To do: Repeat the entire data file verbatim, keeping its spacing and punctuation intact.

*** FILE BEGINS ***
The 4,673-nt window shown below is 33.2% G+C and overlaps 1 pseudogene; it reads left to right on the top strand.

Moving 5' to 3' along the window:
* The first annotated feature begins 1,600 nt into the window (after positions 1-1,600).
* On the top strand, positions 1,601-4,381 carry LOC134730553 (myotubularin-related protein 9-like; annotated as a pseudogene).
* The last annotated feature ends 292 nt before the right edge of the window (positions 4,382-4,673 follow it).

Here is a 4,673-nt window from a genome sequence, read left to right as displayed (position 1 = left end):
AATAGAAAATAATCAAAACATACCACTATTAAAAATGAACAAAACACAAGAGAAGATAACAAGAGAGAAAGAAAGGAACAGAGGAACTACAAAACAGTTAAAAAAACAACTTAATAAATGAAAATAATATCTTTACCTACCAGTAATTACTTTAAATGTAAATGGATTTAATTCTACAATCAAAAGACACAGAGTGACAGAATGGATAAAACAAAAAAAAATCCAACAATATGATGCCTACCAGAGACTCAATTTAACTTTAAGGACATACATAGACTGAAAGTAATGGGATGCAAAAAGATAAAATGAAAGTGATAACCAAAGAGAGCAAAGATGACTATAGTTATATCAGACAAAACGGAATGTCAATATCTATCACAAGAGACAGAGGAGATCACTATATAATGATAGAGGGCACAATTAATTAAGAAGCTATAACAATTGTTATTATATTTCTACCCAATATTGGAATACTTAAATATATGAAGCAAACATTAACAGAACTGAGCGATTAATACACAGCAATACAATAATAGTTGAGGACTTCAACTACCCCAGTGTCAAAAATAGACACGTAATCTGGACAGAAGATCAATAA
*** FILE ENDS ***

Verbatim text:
The 4,673-nt window shown below is 33.2% G+C and overlaps 1 pseudogene; it reads left to right on the top strand.

Moving 5' to 3' along the window:
* The first annotated feature begins 1,600 nt into the window (after positions 1-1,600).
* On the top strand, positions 1,601-4,381 carry LOC134730553 (myotubularin-related protein 9-like; annotated as a pseudogene).
* The last annotated feature ends 292 nt before the right edge of the window (positions 4,382-4,673 follow it).

Here is a 4,673-nt window from a genome sequence, read left to right as displayed (position 1 = left end):
AATAGAAAATAATCAAAACATACCACTATTAAAAATGAACAAAACACAAGAGAAGATAACAAGAGAGAAAGAAAGGAACAGAGGAACTACAAAACAGTTAAAAAAACAACTTAATAAATGAAAATAATATCTTTACCTACCAGTAATTACTTTAAATGTAAATGGATTTAATTCTACAATCAAAAGACACAGAGTGACAGAATGGATAAAACAAAAAAAAATCCAACAATATGATGCCTACCAGAGACTCAATTTAACTTTAAGGACATACATAGACTGAAAGTAATGGGATGCAAAAAGATAAAATGAAAGTGATAACCAAAGAGAGCAAAGATGACTATAGTTATATCAGACAAAACGGAATGTCAATATCTATCACAAGAGACAGAGGAGATCACTATATAATGATAGAGGGCACAATTAATTAAGAAGCTATAACAATTGTTATTATATTTCTACCCAATATTGGAATACTTAAATATATGAAGCAAACATTAACAGAACTGAGCGATTAATACACAGCAATACAATAATAGTTGAGGACTTCAACTACCCCAGTGTCAAAAATAGACACGTAATCTGGACAGAAGATCAATAA